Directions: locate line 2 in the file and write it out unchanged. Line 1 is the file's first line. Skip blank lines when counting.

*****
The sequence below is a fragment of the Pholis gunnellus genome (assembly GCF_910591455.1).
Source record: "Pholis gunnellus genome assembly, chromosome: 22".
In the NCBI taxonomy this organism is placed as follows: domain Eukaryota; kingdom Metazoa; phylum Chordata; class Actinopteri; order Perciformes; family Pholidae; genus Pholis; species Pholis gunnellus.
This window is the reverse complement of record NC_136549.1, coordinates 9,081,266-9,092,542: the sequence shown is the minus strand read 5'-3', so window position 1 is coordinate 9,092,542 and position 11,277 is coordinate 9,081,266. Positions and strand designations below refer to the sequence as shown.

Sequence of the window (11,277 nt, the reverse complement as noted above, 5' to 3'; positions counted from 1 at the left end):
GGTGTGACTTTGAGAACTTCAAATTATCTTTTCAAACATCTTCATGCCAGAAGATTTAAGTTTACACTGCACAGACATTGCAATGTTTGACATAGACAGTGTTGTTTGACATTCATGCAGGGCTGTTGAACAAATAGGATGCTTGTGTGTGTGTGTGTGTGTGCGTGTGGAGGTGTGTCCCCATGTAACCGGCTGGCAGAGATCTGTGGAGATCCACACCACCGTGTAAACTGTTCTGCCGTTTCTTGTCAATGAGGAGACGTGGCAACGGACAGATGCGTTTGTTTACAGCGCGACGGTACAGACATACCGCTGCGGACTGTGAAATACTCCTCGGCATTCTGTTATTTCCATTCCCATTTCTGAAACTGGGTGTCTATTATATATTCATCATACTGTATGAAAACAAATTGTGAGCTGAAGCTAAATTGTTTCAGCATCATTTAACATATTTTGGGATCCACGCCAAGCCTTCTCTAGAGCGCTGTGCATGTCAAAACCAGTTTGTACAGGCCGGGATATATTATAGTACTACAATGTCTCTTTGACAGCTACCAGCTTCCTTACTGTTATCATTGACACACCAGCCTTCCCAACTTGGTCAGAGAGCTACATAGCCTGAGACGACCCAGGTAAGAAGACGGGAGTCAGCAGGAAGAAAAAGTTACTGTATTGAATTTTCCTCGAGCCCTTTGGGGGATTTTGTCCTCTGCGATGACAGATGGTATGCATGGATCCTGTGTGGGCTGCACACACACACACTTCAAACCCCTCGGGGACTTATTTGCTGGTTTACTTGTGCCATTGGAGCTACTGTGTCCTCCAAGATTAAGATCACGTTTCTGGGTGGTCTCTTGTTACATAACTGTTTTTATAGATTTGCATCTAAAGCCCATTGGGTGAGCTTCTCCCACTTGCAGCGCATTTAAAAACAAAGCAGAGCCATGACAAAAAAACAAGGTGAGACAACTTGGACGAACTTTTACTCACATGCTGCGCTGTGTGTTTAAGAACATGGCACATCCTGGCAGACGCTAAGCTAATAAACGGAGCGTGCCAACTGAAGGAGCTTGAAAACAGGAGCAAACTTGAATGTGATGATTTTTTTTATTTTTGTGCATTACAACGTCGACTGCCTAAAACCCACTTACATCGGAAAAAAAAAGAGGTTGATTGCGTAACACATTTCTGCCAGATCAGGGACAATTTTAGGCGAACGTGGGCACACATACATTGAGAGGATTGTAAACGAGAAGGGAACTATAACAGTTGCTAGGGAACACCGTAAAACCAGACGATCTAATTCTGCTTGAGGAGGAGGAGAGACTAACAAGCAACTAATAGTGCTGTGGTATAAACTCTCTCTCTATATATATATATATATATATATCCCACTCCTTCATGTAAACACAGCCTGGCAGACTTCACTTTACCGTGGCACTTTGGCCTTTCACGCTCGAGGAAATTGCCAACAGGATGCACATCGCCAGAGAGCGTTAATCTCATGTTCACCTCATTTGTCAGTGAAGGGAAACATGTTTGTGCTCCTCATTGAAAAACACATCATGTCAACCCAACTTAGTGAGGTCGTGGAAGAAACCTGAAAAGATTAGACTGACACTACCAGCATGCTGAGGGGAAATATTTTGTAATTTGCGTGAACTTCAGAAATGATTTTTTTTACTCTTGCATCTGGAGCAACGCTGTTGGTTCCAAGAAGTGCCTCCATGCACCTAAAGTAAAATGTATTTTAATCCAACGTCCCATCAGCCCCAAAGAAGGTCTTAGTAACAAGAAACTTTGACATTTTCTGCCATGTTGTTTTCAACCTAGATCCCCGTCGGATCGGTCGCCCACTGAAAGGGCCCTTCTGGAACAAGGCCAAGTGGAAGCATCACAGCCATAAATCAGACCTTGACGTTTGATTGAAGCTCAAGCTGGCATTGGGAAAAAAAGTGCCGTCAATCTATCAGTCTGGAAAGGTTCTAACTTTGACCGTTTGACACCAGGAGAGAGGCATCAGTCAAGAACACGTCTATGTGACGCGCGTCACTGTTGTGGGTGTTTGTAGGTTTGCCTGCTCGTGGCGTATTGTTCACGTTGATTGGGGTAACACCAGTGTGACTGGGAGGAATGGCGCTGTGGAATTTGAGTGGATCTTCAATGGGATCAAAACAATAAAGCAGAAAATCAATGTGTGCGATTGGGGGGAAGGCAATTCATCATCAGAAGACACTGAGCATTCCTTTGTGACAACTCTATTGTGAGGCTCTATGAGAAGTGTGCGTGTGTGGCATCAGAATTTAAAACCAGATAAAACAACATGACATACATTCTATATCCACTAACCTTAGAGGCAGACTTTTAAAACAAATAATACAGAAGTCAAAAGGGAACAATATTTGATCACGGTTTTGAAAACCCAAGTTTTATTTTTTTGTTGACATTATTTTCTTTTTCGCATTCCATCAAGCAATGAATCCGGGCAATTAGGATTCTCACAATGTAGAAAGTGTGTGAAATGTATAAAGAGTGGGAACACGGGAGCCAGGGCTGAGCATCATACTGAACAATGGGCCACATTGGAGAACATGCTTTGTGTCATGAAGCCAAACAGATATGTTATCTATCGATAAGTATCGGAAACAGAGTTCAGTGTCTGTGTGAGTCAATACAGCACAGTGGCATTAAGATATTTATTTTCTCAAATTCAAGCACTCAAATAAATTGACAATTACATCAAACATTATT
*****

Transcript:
Source record: "Pholis gunnellus genome assembly, chromosome: 22".